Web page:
Lime (CaO)  — 0.69  —
Water (H2O) 0.20 0.52  —

99.63 100.60 99.49
Specific gravity 5.10 5.15 5.001

Monazite is an important ore for thorium,[8] lanthanum, and cerium.[9] It is often found in placer deposits. India, Madagascar, and South Africa have large deposits of monazite sands. The deposits in India are particularly rich in monazite.

Monazite is radioactive due to the presence of thorium and, less commonly, uranium. The radiogenic decay of uranium and thorium to lead enables monazite to be dated through monazite geochronology. Monazite crystals often have multiple distinct zones that formed through successive geologic events that lead to monazite crystallization.[10] These domains can be dated to gain insight into the geologic history of its host rocks.

The name monazite comes from the Ancient Greek: μονάζειν, romanizedmonázein (to be solitary), via German Monazit, in allusion to its isolated crystals.[11]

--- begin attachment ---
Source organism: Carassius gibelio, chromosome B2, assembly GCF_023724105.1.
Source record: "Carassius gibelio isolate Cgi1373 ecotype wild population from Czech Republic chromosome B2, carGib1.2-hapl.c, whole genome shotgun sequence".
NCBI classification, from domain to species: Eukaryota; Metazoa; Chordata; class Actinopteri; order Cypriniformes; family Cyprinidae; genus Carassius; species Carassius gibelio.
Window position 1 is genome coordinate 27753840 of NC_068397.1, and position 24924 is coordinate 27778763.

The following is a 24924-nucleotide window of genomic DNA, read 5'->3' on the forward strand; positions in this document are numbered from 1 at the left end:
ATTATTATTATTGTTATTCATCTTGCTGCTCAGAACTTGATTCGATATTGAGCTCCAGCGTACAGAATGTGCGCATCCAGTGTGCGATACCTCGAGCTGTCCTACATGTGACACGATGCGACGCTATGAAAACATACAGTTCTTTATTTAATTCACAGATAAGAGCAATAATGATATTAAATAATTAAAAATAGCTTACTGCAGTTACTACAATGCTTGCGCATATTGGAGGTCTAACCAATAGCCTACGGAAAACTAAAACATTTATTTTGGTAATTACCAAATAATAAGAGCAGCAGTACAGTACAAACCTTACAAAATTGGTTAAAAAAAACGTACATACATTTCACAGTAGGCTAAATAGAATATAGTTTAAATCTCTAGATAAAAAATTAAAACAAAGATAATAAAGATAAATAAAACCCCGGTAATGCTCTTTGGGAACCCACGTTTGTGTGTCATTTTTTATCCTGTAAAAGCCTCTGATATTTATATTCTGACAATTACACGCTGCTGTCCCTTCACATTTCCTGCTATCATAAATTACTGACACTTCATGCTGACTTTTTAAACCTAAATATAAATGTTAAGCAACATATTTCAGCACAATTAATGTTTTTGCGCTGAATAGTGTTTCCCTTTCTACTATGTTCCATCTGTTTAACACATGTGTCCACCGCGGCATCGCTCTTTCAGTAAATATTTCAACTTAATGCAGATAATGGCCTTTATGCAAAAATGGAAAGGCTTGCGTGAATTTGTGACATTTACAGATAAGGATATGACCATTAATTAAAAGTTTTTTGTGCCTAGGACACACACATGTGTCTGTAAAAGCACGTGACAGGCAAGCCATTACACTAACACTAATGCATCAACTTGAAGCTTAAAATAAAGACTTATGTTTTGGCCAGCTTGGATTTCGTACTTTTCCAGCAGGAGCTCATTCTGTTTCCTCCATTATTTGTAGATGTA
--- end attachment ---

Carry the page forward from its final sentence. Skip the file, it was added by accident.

Structure of monazite. Color scheme: red = O, pale blue = P, dark gray = Ce(III) and other lanthanides and actinides.

All monazites adopt the same structure, meaning that the connectivity of the atoms is very similar to other compounds of the type M(III)PO4. The M(III) centers have a distorted coordination sphere being surrounded by eight oxides with M–O distances around 2.6 Å in length. The phosphate anion is tetrahedral, as usual. The same structural motif is observed for lead chromate (PbCrO4).[12] Monazite also shares many structural similarities with; zircon, xenotime, scheelite, anhydrite, barite, and rhabdophane.[13]

Mining history

Postcard view of a monazite mine in Shelby, North Carolina, showing cart tracks and a bridge

Monazite sand from Brazil was first noticed in sand carried in ship's ballast by Carl Auer von Welsbach in the 1880s. Von Welsbach was looking for thorium for his newly invented incandescent mantles. Monazite sand was quickly adopted as the thorium source and became the foundation of the rare-earth industry.

Monazite sand was also briefly mined in North Carolina, but, shortly thereafter, extensive deposits in southern India were found. Brazilian and Indian monazite dominated the industry before World War II, after which major mining activity transferred to South Africa. There are also large monazite deposits in Australia.